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You may not have noticed, but it’s Valentine’s Day! A “holiday” of adjusting your expectations, bitter self-recrimination about lost loves, and questioning the very concept of romance itself. Thank goodness we’re all happy with our relationship statuses, with no chance of being one of those people, right?

Mary Jane wants your heart this Valentine’s Day. From canna-infused chocolates to canna-infused lubes (don’t mix these up—trust me), cannabis is playing a growing role in the massive industrial complex built around love in its many forms. But while cannabis often receives a warm reception in the bedroom, what about the way it’s used and perceived in the process of getting there?

When you first hit puberty and began to woo romantic partners, alcohol was likely involved—from stolen garage beers to warm wine coolers. Then, for many, came college parties and... yeah. Drinking has always been a major part of the dating scene, something that’s even been celebrated in the mainstream. Countless relationships have started with the help of alcohol. It’s called a social lubricant for a reason.

But cannabis comes with a much more complex relationship in getting someone to go home with you, and maybe having them stay. Not just for the physical aspects that can be offputting—smoke, smoker’s breath, rooms that reek hours after consumption, bong water, and so on—but the mass misinformation campaign that has left many people with mixed feelings about cannabis use, and mixed feelings about those who use it.

Cannabis can even be a deal breaker, for a variety of reasons. Perhaps someone is dealing with associations based on a previous partner who fully embraced every mainstream stoner stereotype. Or one could have experienced a religious upbringing that instilled guilt about cannabis (along with everything else). Others may have had a partner or parent who used cannabis as a way to deaden feelings, avoid intimacy, and reinforce existing emotional walls.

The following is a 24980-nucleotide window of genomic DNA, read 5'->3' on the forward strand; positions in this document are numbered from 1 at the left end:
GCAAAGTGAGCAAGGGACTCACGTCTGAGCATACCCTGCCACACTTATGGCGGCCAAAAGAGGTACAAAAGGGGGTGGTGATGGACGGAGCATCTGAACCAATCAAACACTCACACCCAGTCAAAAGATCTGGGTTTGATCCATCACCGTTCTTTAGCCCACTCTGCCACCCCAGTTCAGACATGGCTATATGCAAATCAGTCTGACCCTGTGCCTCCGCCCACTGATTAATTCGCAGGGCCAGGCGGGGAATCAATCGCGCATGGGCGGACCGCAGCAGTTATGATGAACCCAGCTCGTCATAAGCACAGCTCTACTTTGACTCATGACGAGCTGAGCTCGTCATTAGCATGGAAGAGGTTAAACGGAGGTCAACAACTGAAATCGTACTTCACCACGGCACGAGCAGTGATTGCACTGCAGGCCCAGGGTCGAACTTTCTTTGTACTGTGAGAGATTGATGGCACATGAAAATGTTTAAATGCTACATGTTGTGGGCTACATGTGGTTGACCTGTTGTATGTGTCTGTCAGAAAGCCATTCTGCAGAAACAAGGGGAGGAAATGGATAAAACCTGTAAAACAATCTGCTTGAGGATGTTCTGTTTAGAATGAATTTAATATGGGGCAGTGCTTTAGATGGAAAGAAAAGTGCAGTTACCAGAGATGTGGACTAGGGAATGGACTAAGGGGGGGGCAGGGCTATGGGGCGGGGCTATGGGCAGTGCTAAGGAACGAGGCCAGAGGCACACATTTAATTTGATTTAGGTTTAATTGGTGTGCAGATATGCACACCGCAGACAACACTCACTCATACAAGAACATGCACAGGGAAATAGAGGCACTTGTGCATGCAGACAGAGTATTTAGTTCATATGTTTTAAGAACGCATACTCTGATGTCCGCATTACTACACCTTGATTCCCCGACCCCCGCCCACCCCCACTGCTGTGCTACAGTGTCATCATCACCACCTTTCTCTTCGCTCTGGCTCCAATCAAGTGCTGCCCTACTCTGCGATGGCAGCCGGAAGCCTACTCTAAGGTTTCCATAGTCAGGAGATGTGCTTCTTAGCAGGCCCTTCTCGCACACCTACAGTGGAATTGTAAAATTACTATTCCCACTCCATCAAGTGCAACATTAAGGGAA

But with legalization comes greater acceptance of the role cannabis can play in courting, and cannabis does have a history of a shared joint turning into a shared kiss—and more.

I wanted to get some perspective on cannabis in today’s dating world, so I reached out to a mid-20s cis female follower from Instagram. Her feed revealed that she works in the industry, is a frequent and enthusiastic cannabis consumer, and while actively single, didn’t seem to be having the best luck in love, even if dating while dabbing. She met me for a drink, but asked that I not reveal certain particulars, including an incredible arm tat that should be a T-shirt line. She turned heads of both sexes when she walked in, and I asked what ratio of the men she dated were cannabis consumers.

“The boys I date, they make big noise about how tough they pull, how much they like to get high,” she said, rolling her eyes. “Out of 101 bad dates, maybe 20 percent are smokers.” The other 80 percent? “Douchebags who work at Nike and drink, resulting in cross fading when they partake,” she laughed.

“Guys don’t smoke—really smoke—in Portland. When I get high, it’s mostly with girlfriends. Pre-[Measure] 91 was cooler, because smoking together was a shared law-breaking activity, dangerous and cool.” She sighs. “When I met my ex, we went home to smoke, shared three blunts, and he passed out. It’s like a unicorn to find a man with a job, car, his own place, and who can hang for a full session, instead of one dab hit followed by hours of paranoia and becoming too self-aware.”

It’s true that cannabis—like all things people feel passionately about—can kickstart relationships, save marriages, and even result in babies. Like attracts like, and there’s great potential when a couple merges hearts and a fondness for good green.

That isn’t to say it’s a relationship saver. I had a front-row seat to numerous “conscious uncouplings” in the cannabis industry last year, which could be attributed to the stress of being in the industry, but just as often was due to something else. It’s a miracle plant, but only up to a point.

So cannabis might not necessarily bring you closer to a potential partner. But it can certainly ease the journey while you try and find one.